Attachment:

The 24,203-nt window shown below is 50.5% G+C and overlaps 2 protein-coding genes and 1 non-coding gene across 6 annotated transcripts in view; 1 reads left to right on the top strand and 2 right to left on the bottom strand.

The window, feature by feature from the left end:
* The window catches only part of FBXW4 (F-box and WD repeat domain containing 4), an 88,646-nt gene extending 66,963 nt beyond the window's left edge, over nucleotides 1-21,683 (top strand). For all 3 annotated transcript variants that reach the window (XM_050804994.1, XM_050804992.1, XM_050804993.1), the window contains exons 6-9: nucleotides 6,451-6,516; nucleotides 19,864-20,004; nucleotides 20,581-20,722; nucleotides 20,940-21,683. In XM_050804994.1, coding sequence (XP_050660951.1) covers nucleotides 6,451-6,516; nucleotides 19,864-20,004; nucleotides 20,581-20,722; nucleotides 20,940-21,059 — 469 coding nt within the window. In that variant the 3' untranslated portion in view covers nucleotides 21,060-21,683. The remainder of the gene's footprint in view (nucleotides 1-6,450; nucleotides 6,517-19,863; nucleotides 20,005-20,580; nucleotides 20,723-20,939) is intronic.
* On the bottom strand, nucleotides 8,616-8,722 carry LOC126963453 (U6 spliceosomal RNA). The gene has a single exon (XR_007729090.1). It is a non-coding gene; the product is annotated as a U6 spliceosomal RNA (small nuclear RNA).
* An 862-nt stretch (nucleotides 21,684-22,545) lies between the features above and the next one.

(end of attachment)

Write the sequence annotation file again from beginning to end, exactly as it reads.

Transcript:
The 24,203-nt window shown below is 50.5% G+C and overlaps 2 protein-coding genes and 1 non-coding gene across 6 annotated transcripts in view; 1 reads left to right on the top strand and 2 right to left on the bottom strand.

The window, feature by feature from the left end:
* The window catches only part of FBXW4 (F-box and WD repeat domain containing 4), an 88,646-nt gene extending 66,963 nt beyond the window's left edge, over nucleotides 1-21,683 (top strand). For all 3 annotated transcript variants that reach the window (XM_050804994.1, XM_050804992.1, XM_050804993.1), the window contains exons 6-9: nucleotides 6,451-6,516; nucleotides 19,864-20,004; nucleotides 20,581-20,722; nucleotides 20,940-21,683. In XM_050804994.1, coding sequence (XP_050660951.1) covers nucleotides 6,451-6,516; nucleotides 19,864-20,004; nucleotides 20,581-20,722; nucleotides 20,940-21,059 — 469 coding nt within the window. In that variant the 3' untranslated portion in view covers nucleotides 21,060-21,683. The remainder of the gene's footprint in view (nucleotides 1-6,450; nucleotides 6,517-19,863; nucleotides 20,005-20,580; nucleotides 20,723-20,939) is intronic.
* On the bottom strand, nucleotides 8,616-8,722 carry LOC126963453 (U6 spliceosomal RNA). The gene has a single exon (XR_007729090.1). It is a non-coding gene; the product is annotated as a U6 spliceosomal RNA (small nuclear RNA).
* An 862-nt stretch (nucleotides 21,684-22,545) lies between the features above and the next one.